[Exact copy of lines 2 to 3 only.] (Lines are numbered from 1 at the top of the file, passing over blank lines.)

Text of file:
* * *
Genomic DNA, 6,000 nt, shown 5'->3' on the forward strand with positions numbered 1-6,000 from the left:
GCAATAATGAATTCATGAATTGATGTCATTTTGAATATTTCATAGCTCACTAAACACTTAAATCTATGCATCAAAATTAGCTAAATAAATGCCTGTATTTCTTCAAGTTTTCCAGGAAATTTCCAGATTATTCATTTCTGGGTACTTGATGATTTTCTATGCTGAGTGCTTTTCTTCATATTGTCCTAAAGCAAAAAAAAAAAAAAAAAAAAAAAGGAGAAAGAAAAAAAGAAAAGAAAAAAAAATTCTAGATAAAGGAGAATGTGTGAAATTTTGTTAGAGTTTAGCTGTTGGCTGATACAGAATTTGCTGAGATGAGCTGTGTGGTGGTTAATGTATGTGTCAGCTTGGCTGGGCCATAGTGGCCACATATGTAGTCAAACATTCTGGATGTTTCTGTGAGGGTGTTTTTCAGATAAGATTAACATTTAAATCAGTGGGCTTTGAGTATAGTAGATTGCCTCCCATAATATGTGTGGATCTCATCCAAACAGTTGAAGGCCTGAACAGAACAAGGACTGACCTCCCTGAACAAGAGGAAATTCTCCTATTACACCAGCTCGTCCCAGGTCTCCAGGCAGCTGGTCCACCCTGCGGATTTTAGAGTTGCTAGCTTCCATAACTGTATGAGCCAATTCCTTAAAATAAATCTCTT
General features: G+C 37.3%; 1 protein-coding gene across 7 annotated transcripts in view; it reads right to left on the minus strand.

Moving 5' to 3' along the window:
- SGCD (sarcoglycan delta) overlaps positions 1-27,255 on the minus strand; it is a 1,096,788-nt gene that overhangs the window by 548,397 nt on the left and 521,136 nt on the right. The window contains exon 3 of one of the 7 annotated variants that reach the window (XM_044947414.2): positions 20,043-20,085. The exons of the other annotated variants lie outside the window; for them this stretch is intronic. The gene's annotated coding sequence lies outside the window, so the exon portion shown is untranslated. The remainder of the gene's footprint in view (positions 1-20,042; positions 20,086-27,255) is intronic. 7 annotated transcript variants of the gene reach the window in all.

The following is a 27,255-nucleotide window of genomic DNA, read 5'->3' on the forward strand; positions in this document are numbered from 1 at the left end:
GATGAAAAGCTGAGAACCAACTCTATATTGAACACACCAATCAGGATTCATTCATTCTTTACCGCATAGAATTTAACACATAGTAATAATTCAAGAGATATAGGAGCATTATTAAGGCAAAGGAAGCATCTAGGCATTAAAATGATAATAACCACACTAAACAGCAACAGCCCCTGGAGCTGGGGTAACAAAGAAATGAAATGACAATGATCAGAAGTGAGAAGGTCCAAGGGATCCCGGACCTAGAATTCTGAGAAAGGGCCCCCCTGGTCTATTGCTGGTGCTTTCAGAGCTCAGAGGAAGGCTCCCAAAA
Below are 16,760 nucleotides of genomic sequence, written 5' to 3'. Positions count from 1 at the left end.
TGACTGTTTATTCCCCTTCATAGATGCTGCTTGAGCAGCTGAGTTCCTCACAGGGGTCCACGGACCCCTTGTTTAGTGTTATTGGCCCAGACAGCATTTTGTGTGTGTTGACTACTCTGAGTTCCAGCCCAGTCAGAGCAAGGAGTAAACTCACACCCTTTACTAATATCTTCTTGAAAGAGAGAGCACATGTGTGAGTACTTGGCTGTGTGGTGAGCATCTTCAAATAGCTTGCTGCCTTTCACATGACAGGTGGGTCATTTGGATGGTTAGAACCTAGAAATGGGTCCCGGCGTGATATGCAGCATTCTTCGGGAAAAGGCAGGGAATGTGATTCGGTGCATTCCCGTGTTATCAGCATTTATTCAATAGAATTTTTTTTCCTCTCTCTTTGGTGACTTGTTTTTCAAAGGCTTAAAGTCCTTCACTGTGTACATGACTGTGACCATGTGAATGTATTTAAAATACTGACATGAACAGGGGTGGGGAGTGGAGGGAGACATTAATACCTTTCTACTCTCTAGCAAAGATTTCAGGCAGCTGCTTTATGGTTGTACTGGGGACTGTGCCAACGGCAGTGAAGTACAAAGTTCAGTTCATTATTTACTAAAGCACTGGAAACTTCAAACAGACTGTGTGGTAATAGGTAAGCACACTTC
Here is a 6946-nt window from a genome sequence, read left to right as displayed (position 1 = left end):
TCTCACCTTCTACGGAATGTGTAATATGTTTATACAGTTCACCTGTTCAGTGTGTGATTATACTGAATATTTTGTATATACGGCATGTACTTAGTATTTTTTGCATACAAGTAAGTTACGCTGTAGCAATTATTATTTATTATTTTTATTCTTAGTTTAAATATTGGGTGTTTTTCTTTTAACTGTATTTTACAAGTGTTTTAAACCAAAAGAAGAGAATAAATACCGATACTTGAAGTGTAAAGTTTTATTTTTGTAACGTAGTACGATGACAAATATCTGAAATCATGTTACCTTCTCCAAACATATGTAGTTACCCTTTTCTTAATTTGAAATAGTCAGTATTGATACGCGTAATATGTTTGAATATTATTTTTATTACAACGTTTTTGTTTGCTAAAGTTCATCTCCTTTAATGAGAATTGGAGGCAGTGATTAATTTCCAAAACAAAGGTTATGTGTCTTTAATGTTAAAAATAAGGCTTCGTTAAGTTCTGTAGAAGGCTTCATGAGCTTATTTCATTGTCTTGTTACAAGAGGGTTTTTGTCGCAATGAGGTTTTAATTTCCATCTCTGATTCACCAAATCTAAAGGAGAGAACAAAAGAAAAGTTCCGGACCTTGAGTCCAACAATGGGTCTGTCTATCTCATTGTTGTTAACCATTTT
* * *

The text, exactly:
GCAATAATGAATTCATGAATTGATGTCATTTTGAATATTTCATAGCTCACTAAACACTTAAATCTATGCATCAAAATTAGCTAAATAAATGCCTGTATTTCTTCAAGTTTTCCAGGAAATTTCCAGATTATTCATTTCTGGGTACTTGATGATTTTCTATGCTGAGTGCTTTTCTTCATATTGTCCTAAAGCAAAAAAAAAAAAAAAAAAAAAAAGGAGAAAGAAAAAAAGAAAAGAAAAAAAAATTCTAGATAAAGGAGAATGTGTGAAATTTTGTTAGAGTTTAGCTGTTGGCTGATACAGAATTTGCTGAGATGAGCTGTGTGGTGGTTAATGTATGTGTCAGCTTGGCTGGGCCATAGTGGCCACATATGTAGTCAAACATTCTGGATGTTTCTGTGAGGGTGTTTTTCAGATAAGATTAACATTTAAATCAGTGGGCTTTGAGTATAGTAGATTGCCTCCCATAATATGTGTGGATCTCATCCAAACAGTTGAAGGCCTGAACAGAACAAGGACTGACCTCCCTGAACAAGAGGAAATTCTCCTATTACACCAGCTCGTCCCAGGTCTCCAGGCAGCTGGTCCACCCTGCGGATTTTAGAGTTGCTAGCTTCCATAACTGTATGAGCCAATTCCTTAAAATAAATCTCTT
General features: G+C 37.3%; 1 protein-coding gene across 7 annotated transcripts in view; it reads right to left on the minus strand.